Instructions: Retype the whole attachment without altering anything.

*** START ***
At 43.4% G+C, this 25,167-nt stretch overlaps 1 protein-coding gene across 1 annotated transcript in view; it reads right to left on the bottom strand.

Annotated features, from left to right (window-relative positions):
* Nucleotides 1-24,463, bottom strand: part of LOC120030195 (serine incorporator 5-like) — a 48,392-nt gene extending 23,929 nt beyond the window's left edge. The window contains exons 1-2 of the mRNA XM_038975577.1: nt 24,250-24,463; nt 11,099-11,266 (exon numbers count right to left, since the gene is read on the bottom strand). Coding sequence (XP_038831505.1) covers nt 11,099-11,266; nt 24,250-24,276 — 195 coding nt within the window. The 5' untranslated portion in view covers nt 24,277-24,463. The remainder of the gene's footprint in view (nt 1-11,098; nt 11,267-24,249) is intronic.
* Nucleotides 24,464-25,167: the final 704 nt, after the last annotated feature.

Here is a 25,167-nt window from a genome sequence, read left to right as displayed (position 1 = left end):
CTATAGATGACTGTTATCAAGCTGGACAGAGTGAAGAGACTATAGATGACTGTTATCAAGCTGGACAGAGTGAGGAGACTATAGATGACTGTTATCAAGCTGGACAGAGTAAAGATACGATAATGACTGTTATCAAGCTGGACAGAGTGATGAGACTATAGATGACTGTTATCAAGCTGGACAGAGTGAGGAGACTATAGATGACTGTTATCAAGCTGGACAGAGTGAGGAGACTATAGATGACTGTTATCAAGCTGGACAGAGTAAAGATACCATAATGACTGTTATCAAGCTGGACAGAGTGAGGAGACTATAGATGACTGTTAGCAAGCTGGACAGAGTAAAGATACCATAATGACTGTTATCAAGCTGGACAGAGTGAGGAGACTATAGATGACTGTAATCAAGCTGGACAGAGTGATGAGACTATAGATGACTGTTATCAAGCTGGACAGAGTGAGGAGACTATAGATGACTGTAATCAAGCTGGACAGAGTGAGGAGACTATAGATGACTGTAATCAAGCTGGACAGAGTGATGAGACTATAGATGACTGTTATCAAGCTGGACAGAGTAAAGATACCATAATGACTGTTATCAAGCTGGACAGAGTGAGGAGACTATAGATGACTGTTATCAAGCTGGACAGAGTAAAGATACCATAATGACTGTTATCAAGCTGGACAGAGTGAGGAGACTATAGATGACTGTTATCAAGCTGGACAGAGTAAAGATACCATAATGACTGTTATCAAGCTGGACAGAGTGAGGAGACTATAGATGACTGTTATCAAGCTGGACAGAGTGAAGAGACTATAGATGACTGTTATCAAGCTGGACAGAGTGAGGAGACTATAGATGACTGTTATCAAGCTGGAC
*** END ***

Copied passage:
At 43.4% G+C, this 25,167-nt stretch overlaps 1 protein-coding gene across 1 annotated transcript in view; it reads right to left on the bottom strand.

Annotated features, from left to right (window-relative positions):
* Nucleotides 1-24,463, bottom strand: part of LOC120030195 (serine incorporator 5-like) — a 48,392-nt gene extending 23,929 nt beyond the window's left edge. The window contains exons 1-2 of the mRNA XM_038975577.1: nt 24,250-24,463; nt 11,099-11,266 (exon numbers count right to left, since the gene is read on the bottom strand). Coding sequence (XP_038831505.1) covers nt 11,099-11,266; nt 24,250-24,276 — 195 coding nt within the window. The 5' untranslated portion in view covers nt 24,277-24,463. The remainder of the gene's footprint in view (nt 1-11,098; nt 11,267-24,249) is intronic.
* Nucleotides 24,464-25,167: the final 704 nt, after the last annotated feature.

Here is a 25,167-nt window from a genome sequence, read left to right as displayed (position 1 = left end):
CTATAGATGACTGTTATCAAGCTGGACAGAGTGAAGAGACTATAGATGACTGTTATCAAGCTGGACAGAGTGAGGAGACTATAGATGACTGTTATCAAGCTGGACAGAGTAAAGATACGATAATGACTGTTATCAAGCTGGACAGAGTGATGAGACTATAGATGACTGTTATCAAGCTGGACAGAGTGAGGAGACTATAGATGACTGTTATCAAGCTGGACAGAGTGAGGAGACTATAGATGACTGTTATCAAGCTGGACAGAGTAAAGATACCATAATGACTGTTATCAAGCTGGACAGAGTGAGGAGACTATAGATGACTGTTAGCAAGCTGGACAGAGTAAAGATACCATAATGACTGTTATCAAGCTGGACAGAGTGAGGAGACTATAGATGACTGTAATCAAGCTGGACAGAGTGATGAGACTATAGATGACTGTTATCAAGCTGGACAGAGTGAGGAGACTATAGATGACTGTAATCAAGCTGGACAGAGTGAGGAGACTATAGATGACTGTAATCAAGCTGGACAGAGTGATGAGACTATAGATGACTGTTATCAAGCTGGACAGAGTAAAGATACCATAATGACTGTTATCAAGCTGGACAGAGTGAGGAGACTATAGATGACTGTTATCAAGCTGGACAGAGTAAAGATACCATAATGACTGTTATCAAGCTGGACAGAGTGAGGAGACTATAGATGACTGTTATCAAGCTGGACAGAGTAAAGATACCATAATGACTGTTATCAAGCTGGACAGAGTGAGGAGACTATAGATGACTGTTATCAAGCTGGACAGAGTGAAGAGACTATAGATGACTGTTATCAAGCTGGACAGAGTGAGGAGACTATAGATGACTGTTATCAAGCTGGAC